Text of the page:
With the advent of online ordering
and other methods of instantaneous communication, it would appear that
the need for dealer and fleet repair shops to maintain an in-house
inventory would be declining. But the evidence appears otherwise when a
jobber routinely delivers a single-item order like an oil filter to a
dealer or fleet repair shop.
At the jobber end of the distribution
chain, money-losing parts deliveries steadily eat away at the bottom
line until the store might be looking at reducing one major payroll
position to accommodate still more unprofitable part deliveries. At the
other end of the distribution chain, excessive wait times are costing a
jobber’s dealer and fleet shops thousands of dollars each year in lost
Because lost production time in a repair shop
results in lost sales at the parts counter, it’s important for jobbers
to periodically review the status of their dealer and fleet shop
inventories. If a jobber is delivering a multitude of single-item
orders, perhaps it’s time for him to analyze his dealer and fleet
DO THE MATH
If you don’t think wait time
is expensive, consider that hourly labor rates are either approaching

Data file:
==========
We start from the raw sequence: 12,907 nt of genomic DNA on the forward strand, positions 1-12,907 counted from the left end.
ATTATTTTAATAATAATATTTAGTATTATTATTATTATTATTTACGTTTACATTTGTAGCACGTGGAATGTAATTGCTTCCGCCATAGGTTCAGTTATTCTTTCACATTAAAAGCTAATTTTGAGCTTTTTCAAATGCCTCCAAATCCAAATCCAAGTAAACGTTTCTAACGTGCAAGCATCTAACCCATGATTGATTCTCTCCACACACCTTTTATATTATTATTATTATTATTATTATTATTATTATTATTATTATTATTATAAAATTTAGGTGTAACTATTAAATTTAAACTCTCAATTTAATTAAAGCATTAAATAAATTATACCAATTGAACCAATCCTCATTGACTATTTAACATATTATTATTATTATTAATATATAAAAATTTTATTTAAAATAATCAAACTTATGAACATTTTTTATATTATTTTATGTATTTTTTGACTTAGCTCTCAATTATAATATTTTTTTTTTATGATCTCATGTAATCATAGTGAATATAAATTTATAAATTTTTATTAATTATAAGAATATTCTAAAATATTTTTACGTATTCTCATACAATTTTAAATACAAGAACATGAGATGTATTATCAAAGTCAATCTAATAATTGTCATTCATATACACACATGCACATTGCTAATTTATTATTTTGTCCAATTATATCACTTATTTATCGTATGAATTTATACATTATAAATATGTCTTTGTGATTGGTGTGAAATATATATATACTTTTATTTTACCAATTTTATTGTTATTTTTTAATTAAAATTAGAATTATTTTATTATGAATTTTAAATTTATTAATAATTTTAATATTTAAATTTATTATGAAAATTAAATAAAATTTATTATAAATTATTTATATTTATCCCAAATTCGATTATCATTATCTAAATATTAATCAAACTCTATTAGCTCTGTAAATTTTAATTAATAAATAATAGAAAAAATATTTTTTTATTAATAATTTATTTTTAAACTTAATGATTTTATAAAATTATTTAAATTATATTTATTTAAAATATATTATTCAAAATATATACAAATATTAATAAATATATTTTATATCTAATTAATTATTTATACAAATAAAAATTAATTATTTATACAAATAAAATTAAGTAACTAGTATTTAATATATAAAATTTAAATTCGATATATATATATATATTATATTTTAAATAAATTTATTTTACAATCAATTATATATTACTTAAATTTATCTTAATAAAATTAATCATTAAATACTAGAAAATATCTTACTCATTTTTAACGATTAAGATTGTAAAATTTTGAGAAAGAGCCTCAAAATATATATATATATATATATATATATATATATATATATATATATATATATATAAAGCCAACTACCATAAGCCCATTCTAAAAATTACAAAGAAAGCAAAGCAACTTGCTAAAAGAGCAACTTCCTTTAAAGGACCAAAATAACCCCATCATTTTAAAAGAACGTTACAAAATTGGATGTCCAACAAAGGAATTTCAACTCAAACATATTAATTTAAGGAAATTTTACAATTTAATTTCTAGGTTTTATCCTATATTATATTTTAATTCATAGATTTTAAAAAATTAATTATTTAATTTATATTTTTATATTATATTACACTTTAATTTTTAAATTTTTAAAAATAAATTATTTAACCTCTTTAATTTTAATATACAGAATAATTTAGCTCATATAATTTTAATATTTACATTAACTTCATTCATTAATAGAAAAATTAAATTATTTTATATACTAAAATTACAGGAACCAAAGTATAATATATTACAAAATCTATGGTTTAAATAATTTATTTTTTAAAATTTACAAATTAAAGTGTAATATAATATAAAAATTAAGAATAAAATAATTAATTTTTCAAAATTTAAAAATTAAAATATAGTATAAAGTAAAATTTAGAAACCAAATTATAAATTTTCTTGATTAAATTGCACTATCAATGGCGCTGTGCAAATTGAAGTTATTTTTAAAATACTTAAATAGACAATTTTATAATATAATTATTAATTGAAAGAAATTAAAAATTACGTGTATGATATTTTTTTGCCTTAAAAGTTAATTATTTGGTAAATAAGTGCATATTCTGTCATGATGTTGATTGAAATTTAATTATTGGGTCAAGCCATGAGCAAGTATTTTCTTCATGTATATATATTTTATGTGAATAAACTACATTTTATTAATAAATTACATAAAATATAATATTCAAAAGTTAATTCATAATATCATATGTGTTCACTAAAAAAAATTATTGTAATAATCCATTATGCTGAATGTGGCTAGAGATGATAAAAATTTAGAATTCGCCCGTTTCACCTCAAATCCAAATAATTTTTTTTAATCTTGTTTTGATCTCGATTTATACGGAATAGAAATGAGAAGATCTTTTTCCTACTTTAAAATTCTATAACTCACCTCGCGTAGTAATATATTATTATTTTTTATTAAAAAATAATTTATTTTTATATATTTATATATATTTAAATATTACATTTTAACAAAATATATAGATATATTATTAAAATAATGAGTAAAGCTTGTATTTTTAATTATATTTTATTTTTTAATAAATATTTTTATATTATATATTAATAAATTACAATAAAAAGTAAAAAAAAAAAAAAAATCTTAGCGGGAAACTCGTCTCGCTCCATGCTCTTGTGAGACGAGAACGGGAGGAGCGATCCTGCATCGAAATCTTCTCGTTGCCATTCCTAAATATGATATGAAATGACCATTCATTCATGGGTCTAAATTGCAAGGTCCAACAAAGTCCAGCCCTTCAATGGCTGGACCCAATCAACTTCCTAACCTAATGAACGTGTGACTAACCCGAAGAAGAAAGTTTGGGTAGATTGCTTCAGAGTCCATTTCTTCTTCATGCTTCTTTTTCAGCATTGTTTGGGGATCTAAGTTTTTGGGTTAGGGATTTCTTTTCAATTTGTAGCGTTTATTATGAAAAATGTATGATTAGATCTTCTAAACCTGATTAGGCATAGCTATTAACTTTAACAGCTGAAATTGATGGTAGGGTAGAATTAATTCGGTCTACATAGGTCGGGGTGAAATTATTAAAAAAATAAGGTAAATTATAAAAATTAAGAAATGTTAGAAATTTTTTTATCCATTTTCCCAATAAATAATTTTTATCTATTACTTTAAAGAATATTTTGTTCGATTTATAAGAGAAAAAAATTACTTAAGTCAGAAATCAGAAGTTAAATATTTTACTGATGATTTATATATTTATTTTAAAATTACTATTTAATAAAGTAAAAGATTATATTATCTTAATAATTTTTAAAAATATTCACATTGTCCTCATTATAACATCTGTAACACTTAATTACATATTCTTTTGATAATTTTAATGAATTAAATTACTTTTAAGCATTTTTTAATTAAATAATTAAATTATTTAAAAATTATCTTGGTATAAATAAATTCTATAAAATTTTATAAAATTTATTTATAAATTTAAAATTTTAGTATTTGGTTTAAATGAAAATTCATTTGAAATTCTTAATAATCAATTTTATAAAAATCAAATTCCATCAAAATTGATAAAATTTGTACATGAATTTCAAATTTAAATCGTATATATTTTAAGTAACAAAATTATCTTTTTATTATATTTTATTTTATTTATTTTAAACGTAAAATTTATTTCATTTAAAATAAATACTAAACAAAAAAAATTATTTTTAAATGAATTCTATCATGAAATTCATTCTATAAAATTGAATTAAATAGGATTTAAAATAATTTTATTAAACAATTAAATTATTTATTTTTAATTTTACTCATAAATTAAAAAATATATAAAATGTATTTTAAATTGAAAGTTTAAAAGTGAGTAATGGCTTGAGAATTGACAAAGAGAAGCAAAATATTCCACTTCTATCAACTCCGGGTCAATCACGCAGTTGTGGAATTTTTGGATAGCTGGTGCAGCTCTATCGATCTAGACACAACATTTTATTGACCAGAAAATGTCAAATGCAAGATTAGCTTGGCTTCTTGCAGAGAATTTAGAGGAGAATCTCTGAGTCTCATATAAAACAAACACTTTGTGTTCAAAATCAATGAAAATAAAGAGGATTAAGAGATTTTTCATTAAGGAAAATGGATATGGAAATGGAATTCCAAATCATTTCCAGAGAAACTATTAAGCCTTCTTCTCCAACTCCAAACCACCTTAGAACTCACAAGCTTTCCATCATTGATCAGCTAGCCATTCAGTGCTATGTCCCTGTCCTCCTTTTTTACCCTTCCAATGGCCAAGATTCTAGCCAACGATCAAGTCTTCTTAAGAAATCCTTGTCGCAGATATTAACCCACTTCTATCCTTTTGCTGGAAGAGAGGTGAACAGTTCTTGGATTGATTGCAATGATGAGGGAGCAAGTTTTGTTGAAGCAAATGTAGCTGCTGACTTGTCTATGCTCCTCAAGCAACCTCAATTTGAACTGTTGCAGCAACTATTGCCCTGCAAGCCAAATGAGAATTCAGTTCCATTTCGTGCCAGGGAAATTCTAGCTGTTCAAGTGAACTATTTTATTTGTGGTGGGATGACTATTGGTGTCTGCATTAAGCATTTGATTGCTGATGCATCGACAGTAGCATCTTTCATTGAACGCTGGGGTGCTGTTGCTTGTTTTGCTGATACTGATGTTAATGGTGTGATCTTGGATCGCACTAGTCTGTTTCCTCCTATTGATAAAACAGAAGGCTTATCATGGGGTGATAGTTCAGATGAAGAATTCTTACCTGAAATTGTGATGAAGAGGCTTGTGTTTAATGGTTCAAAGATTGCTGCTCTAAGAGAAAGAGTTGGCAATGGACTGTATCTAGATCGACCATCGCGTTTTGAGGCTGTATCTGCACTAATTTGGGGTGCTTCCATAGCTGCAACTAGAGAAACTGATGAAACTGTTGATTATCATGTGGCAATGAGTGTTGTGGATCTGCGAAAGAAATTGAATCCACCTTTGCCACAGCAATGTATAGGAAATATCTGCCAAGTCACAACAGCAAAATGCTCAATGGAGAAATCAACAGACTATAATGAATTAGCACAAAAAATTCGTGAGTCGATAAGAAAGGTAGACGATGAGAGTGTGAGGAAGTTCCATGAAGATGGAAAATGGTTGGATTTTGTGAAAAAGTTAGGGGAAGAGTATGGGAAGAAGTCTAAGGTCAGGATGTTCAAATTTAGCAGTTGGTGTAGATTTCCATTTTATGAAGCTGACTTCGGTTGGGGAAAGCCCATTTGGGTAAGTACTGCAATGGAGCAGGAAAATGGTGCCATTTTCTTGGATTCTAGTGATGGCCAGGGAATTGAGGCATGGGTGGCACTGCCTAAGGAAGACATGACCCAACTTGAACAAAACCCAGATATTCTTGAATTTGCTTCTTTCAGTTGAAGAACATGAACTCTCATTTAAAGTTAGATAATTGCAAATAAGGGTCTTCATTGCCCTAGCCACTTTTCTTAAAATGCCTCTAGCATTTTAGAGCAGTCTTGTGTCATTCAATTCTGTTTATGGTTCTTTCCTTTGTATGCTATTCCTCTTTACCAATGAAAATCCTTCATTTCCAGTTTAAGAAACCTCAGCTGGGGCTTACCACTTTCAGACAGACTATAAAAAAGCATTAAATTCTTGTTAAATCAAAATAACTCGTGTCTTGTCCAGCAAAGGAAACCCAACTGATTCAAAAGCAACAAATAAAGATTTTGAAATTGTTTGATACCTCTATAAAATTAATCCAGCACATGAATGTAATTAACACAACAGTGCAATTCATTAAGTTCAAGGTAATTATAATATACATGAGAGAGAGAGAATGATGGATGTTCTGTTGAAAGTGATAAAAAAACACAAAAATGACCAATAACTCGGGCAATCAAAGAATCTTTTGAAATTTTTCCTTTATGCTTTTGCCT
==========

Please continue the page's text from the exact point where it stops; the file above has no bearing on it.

or crossing the three-digit mark at many independent repair shops.
Although local hourly rates vary widely, let’s start with the $90
number because, for our purposes, it works well mathematically. At the
$90 per hourly rate, your local dealer is charging $1.50 for one minute
of a technician’s time. While $1.50 per minute might seem outrageous,
the cost of doing business for independent shops has been soaring in
response to the equipment, training and information costs associated
with modern vehicle technology.
At the rate of $1.50 per minute, a
wait time of 10 minutes for the delivery of an oil filter or hardware
part can add $15 to the cost of a $5 oil filter. A wait time of 10
minutes can boost the cost of a 3/8-inch, grade-five bolt from 50 cents
to $15.50. Wait times can become expensive because many shops find that
they must provide each technician from two to three bays just to keep
that technician working while he’s waiting for replacement part
For this reason, shop inventories are all about saving
money by reducing or eliminating wait time. Depending upon the breadth
and depth of your dealer’s inventory, “we” (meaning you and your repair
or fleet shop) can make money or we can lose it. Once lost, it comes
off both our bottom lines and can never be replaced.
FIRST- AND SECOND-CALL SHOPS
that we have a basic understanding of the math involved, let’s analyze
the needs of each shop in our dealer and fleet base. To begin with,
never classify any shop as a first- or second-call shop. If a shop
calls your jobber store first, then it deserves your full attention as